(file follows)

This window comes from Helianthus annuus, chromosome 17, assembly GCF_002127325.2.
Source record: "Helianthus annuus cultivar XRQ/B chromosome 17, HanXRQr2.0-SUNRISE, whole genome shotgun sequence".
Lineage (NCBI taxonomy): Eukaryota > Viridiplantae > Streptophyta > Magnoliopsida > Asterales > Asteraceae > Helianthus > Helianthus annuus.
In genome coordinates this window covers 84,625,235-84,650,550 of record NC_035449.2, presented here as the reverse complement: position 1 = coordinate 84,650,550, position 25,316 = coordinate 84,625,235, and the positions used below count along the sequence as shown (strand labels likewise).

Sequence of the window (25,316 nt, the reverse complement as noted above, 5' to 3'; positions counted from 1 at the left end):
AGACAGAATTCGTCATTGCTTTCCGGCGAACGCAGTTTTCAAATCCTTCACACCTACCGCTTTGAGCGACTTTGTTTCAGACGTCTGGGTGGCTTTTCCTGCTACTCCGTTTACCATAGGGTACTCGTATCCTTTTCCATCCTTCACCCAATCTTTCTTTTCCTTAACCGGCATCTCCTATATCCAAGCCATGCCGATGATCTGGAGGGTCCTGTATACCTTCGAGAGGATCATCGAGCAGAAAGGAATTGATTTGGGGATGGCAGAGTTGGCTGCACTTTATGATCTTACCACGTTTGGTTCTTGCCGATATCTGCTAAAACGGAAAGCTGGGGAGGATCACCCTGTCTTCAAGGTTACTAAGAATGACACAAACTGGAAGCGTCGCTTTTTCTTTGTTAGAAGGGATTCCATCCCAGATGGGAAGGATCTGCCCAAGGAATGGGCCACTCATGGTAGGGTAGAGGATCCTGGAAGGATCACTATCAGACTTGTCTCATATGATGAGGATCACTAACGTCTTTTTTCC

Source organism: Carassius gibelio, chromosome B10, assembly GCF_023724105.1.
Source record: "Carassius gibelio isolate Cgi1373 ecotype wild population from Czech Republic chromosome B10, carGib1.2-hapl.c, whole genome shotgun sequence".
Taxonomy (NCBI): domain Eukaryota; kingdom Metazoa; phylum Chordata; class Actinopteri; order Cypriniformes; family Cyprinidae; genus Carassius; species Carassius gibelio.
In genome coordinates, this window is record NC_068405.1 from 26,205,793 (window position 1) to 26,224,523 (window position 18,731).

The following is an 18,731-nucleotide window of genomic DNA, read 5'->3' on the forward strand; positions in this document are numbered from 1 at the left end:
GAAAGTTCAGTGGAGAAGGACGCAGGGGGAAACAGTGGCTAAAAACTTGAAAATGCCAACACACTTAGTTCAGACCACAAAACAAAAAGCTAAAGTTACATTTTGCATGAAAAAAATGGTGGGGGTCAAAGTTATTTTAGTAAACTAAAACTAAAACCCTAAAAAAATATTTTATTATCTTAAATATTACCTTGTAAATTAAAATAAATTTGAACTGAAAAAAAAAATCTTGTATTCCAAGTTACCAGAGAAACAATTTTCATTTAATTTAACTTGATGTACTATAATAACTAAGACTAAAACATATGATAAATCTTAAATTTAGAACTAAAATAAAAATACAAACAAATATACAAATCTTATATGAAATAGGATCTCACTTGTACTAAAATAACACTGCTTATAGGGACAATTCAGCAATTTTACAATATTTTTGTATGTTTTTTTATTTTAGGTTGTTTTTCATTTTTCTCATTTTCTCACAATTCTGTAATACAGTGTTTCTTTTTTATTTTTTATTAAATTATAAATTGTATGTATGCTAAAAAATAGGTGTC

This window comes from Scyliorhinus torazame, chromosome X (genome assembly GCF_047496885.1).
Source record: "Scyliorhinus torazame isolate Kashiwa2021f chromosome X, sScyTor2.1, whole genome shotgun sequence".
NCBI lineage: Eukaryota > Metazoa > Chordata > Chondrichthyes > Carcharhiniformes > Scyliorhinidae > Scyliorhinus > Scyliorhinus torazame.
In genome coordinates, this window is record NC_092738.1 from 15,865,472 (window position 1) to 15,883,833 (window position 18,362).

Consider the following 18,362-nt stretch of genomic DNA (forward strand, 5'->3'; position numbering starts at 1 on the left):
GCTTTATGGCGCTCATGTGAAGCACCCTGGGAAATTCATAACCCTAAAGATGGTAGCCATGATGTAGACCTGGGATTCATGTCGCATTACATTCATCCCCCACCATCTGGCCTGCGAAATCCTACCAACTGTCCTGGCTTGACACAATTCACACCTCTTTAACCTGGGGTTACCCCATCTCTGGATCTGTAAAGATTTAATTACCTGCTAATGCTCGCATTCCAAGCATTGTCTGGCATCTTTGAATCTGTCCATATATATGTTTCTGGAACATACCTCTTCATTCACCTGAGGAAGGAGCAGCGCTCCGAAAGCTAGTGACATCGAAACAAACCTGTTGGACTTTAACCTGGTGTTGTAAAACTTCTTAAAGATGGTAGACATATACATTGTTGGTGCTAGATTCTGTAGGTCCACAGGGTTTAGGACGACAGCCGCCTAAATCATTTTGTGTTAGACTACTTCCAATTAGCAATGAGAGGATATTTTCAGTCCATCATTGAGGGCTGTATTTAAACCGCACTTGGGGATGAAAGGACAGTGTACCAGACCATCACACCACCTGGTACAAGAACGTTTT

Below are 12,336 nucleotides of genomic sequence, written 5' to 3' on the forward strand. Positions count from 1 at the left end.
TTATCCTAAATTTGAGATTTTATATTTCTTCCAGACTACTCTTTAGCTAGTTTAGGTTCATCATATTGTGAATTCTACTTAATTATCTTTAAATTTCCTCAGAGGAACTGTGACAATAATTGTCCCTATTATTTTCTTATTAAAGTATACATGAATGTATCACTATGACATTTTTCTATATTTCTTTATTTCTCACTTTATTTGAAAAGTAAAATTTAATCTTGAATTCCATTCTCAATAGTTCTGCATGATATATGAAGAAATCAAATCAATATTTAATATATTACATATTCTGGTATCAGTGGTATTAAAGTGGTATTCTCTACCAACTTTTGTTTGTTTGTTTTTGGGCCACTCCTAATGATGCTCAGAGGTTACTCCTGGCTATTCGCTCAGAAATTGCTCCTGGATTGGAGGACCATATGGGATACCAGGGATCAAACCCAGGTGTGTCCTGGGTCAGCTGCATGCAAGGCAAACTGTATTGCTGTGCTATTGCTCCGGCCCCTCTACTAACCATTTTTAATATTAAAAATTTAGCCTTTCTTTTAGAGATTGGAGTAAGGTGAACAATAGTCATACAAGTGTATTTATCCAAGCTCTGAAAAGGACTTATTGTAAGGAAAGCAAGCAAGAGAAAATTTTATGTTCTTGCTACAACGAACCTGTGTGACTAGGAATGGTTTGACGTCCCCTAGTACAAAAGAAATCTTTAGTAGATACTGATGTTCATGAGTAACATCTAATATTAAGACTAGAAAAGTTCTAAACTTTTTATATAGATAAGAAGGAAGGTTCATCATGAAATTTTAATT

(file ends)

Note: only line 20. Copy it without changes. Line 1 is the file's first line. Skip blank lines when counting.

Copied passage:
TTATCCTAAATTTGAGATTTTATATTTCTTCCAGACTACTCTTTAGCTAGTTTAGGTTCATCATATTGTGAATTCTACTTAATTATCTTTAAATTTCCTCAGAGGAACTGTGACAATAATTGTCCCTATTATTTTCTTATTAAAGTATACATGAATGTATCACTATGACATTTTTCTATATTTCTTTATTTCTCACTTTATTTGAAAAGTAAAATTTAATCTTGAATTCCATTCTCAATAGTTCTGCATGATATATGAAGAAATCAAATCAATATTTAATATATTACATATTCTGGTATCAGTGGTATTAAAGTGGTATTCTCTACCAACTTTTGTTTGTTTGTTTTTGGGCCACTCCTAATGATGCTCAGAGGTTACTCCTGGCTATTCGCTCAGAAATTGCTCCTGGATTGGAGGACCATATGGGATACCAGGGATCAAACCCAGGTGTGTCCTGGGTCAGCTGCATGCAAGGCAAACTGTATTGCTGTGCTATTGCTCCGGCCCCTCTACTAACCATTTTTAATATTAAAAATTTAGCCTTTCTTTTAGAGATTGGAGTAAGGTGAACAATAGTCATACAAGTGTATTTATCCAAGCTCTGAAAAGGACTTATTGTAAGGAAAGCAAGCAAGAGAAAATTTTATGTTCTTGCTACAACGAACCTGTGTGACTAGGAATGGTTTGACGTCCCCTAGTACAAAAGAAATCTTTAGTAGATACTGATGTTCATGAGTAACATCTAATATTAAGACTAGAAAAGTTCTAAACTTTTTATATAGATAAGAAGGAAGGTTCATCATGAAATTTTAATT